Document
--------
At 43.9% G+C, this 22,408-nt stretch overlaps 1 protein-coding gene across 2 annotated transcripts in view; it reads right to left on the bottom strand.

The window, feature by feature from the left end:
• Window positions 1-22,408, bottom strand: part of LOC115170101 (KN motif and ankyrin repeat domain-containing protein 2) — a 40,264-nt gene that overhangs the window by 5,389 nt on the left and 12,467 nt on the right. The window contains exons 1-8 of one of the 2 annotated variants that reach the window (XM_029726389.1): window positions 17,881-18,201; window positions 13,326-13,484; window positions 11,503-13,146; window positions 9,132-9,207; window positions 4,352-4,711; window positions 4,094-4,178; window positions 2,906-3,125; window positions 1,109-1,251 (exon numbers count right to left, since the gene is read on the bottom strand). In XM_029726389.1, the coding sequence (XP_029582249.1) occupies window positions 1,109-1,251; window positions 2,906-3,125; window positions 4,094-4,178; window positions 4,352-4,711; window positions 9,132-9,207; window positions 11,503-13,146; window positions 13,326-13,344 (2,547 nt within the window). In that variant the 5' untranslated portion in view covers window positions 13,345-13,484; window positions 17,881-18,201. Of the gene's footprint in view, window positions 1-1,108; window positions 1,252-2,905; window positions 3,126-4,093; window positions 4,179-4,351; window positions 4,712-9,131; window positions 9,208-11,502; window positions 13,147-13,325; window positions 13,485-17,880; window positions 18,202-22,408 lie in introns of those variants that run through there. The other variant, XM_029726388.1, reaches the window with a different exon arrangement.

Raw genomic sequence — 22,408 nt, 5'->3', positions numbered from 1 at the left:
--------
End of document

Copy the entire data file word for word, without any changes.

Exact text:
At 43.9% G+C, this 22,408-nt stretch overlaps 1 protein-coding gene across 2 annotated transcripts in view; it reads right to left on the bottom strand.

The window, feature by feature from the left end:
• Window positions 1-22,408, bottom strand: part of LOC115170101 (KN motif and ankyrin repeat domain-containing protein 2) — a 40,264-nt gene that overhangs the window by 5,389 nt on the left and 12,467 nt on the right. The window contains exons 1-8 of one of the 2 annotated variants that reach the window (XM_029726389.1): window positions 17,881-18,201; window positions 13,326-13,484; window positions 11,503-13,146; window positions 9,132-9,207; window positions 4,352-4,711; window positions 4,094-4,178; window positions 2,906-3,125; window positions 1,109-1,251 (exon numbers count right to left, since the gene is read on the bottom strand). In XM_029726389.1, the coding sequence (XP_029582249.1) occupies window positions 1,109-1,251; window positions 2,906-3,125; window positions 4,094-4,178; window positions 4,352-4,711; window positions 9,132-9,207; window positions 11,503-13,146; window positions 13,326-13,344 (2,547 nt within the window). In that variant the 5' untranslated portion in view covers window positions 13,345-13,484; window positions 17,881-18,201. Of the gene's footprint in view, window positions 1-1,108; window positions 1,252-2,905; window positions 3,126-4,093; window positions 4,179-4,351; window positions 4,712-9,131; window positions 9,208-11,502; window positions 13,147-13,325; window positions 13,485-17,880; window positions 18,202-22,408 lie in introns of those variants that run through there. The other variant, XM_029726388.1, reaches the window with a different exon arrangement.

Raw genomic sequence — 22,408 nt, 5'->3', positions numbered from 1 at the left: